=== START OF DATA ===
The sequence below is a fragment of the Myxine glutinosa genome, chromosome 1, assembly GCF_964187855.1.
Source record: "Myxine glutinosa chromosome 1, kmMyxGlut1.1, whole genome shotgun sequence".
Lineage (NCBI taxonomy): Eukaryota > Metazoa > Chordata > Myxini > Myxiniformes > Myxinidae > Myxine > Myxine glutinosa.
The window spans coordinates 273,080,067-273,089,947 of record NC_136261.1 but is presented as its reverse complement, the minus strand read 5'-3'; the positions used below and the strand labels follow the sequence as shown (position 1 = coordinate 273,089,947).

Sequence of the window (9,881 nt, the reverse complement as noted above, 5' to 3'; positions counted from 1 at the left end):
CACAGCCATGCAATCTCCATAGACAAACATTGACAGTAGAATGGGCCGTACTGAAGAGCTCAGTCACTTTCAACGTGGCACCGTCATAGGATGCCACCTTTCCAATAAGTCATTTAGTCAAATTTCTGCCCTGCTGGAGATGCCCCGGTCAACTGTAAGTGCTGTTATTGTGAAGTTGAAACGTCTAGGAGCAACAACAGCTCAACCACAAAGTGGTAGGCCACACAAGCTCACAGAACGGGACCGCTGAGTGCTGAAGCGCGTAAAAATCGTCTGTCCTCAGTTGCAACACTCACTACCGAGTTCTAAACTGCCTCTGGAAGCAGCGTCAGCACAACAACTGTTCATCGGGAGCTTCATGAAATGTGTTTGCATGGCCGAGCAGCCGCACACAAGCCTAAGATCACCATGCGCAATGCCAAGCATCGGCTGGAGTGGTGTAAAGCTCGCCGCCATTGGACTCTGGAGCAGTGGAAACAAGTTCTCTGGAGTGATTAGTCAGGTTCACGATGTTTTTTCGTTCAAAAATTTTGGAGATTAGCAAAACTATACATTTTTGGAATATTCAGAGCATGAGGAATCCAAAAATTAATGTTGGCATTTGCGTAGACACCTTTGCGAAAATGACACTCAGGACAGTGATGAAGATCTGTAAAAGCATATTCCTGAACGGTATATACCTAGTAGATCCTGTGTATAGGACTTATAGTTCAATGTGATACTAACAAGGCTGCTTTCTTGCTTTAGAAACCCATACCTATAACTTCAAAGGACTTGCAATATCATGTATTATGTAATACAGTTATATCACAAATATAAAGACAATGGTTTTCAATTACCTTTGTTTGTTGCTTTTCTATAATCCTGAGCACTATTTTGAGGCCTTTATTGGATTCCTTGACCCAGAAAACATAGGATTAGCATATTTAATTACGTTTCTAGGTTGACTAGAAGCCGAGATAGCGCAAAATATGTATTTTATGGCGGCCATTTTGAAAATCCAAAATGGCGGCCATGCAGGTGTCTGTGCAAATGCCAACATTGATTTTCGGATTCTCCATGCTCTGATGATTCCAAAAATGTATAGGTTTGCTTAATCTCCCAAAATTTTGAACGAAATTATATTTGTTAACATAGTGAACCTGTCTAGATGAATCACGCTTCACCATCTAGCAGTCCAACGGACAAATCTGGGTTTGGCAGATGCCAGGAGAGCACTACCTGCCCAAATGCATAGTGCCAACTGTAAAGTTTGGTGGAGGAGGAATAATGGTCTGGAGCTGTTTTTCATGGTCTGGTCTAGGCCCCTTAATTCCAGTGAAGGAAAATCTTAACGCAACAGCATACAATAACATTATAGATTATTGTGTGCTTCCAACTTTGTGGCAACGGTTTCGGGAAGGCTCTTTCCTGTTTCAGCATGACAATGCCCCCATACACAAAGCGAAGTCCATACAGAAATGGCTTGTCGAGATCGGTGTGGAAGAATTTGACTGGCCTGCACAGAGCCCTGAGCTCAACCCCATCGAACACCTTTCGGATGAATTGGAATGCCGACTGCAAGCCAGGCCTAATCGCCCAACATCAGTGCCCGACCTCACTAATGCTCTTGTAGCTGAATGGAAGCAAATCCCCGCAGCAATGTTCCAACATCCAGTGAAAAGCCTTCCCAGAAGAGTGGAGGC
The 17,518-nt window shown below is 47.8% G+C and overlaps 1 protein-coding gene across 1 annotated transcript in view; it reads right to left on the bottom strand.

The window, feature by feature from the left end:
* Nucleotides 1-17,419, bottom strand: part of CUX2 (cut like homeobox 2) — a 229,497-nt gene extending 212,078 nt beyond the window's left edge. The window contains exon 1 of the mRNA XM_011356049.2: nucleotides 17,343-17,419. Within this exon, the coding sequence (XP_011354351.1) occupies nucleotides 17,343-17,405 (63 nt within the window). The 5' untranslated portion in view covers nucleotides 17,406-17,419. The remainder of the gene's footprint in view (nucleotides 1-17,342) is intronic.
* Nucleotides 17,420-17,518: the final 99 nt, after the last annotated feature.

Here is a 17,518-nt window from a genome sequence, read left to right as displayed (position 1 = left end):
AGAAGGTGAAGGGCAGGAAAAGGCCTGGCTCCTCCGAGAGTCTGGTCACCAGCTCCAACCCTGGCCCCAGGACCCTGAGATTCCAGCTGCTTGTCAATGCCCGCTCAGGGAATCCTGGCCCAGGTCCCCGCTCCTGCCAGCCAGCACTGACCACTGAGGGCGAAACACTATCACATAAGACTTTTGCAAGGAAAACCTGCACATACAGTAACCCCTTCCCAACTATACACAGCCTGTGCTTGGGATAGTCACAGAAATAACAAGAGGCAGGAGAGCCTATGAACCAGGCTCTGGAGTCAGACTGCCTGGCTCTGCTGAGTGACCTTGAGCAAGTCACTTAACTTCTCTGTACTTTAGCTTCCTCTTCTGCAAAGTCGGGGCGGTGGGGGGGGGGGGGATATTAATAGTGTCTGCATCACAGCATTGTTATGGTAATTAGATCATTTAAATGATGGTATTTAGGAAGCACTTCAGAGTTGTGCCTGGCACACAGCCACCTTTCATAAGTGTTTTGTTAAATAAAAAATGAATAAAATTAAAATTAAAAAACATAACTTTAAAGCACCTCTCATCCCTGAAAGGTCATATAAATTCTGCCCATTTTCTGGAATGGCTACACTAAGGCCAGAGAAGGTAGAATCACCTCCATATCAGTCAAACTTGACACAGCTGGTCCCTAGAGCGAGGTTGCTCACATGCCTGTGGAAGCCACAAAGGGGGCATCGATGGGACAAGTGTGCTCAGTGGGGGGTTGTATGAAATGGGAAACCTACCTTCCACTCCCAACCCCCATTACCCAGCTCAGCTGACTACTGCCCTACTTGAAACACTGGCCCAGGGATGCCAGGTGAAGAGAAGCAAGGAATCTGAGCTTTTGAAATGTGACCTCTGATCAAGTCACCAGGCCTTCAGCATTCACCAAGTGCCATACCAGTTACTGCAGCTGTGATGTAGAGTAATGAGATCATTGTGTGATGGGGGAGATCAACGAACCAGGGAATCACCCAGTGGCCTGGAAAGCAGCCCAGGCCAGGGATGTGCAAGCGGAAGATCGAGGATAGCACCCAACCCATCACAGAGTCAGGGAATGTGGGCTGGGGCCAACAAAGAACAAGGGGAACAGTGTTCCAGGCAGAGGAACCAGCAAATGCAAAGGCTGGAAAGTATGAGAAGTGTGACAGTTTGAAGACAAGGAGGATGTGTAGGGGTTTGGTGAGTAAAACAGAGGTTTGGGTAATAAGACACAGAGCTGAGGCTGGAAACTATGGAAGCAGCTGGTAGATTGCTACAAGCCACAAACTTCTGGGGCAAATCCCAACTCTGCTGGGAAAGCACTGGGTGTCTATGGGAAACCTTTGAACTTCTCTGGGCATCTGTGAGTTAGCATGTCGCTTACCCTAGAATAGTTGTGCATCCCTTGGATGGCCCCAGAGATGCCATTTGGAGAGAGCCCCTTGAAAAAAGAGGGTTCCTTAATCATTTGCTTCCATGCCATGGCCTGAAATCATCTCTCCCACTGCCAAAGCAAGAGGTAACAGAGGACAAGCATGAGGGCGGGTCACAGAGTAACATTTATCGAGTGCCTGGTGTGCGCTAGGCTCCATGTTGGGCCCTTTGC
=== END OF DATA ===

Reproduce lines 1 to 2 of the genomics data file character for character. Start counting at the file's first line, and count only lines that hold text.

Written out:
The sequence below is a fragment of the Myxine glutinosa genome, chromosome 1, assembly GCF_964187855.1.
Source record: "Myxine glutinosa chromosome 1, kmMyxGlut1.1, whole genome shotgun sequence".